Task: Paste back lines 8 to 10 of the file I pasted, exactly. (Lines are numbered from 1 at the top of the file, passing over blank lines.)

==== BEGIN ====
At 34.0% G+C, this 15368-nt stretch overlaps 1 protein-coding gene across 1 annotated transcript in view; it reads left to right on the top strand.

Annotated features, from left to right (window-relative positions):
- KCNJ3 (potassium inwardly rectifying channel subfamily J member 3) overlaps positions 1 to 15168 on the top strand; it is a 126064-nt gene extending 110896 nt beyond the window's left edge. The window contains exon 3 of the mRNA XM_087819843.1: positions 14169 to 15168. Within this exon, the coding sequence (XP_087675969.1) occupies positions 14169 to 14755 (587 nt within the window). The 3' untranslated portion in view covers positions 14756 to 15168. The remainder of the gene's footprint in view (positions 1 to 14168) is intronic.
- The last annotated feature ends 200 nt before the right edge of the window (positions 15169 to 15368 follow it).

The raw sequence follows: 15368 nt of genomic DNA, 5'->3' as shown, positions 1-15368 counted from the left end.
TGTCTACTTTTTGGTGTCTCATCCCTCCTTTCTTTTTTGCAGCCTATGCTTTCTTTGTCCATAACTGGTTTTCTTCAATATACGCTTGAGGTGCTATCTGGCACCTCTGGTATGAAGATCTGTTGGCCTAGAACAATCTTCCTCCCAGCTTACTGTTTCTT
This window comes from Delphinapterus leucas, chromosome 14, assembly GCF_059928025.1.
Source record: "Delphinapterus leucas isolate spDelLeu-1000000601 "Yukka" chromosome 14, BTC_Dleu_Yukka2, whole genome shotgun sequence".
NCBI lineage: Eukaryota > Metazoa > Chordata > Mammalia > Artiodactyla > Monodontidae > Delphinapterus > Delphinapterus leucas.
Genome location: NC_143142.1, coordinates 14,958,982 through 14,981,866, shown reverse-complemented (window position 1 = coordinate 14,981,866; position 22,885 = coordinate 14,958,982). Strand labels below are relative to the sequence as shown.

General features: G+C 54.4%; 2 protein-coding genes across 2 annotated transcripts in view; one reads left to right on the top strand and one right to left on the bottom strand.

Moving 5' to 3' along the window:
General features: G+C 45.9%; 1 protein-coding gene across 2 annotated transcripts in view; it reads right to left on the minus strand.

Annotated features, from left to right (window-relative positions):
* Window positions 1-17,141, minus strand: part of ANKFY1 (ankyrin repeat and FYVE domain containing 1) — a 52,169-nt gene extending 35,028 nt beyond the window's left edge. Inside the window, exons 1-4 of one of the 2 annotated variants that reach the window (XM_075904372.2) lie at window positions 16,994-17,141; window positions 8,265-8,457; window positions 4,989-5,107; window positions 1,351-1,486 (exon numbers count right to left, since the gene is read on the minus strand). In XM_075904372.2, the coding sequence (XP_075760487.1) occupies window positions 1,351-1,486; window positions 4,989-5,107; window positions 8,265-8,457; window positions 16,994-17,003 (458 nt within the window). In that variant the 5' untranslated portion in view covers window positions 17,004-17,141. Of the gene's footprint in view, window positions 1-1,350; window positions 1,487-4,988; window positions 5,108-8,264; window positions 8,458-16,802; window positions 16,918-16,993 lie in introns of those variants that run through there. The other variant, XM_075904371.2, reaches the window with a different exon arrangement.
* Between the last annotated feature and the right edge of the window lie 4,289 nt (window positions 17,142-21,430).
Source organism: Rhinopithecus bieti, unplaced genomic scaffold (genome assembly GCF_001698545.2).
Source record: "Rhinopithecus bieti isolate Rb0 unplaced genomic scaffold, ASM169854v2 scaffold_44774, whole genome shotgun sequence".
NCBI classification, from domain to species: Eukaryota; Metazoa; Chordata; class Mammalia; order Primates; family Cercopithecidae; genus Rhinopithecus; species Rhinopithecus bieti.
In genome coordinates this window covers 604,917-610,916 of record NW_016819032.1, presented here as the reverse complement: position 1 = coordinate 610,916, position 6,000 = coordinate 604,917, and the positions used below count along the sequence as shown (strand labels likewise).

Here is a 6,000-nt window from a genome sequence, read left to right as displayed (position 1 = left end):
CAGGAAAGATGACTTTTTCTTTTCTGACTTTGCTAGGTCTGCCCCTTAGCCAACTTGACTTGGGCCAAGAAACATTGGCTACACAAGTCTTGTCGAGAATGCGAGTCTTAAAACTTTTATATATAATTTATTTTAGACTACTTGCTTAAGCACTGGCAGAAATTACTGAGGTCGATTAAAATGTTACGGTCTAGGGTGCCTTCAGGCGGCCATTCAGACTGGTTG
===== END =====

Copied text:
Source record: "Delphinapterus leucas isolate spDelLeu-1000000601 "Yukka" chromosome 14, BTC_Dleu_Yukka2, whole genome shotgun sequence".
NCBI lineage: Eukaryota > Metazoa > Chordata > Mammalia > Artiodactyla > Monodontidae > Delphinapterus > Delphinapterus leucas.
Genome location: NC_143142.1, coordinates 14,958,982 through 14,981,866, shown reverse-complemented (window position 1 = coordinate 14,981,866; position 22,885 = coordinate 14,958,982). Strand labels below are relative to the sequence as shown.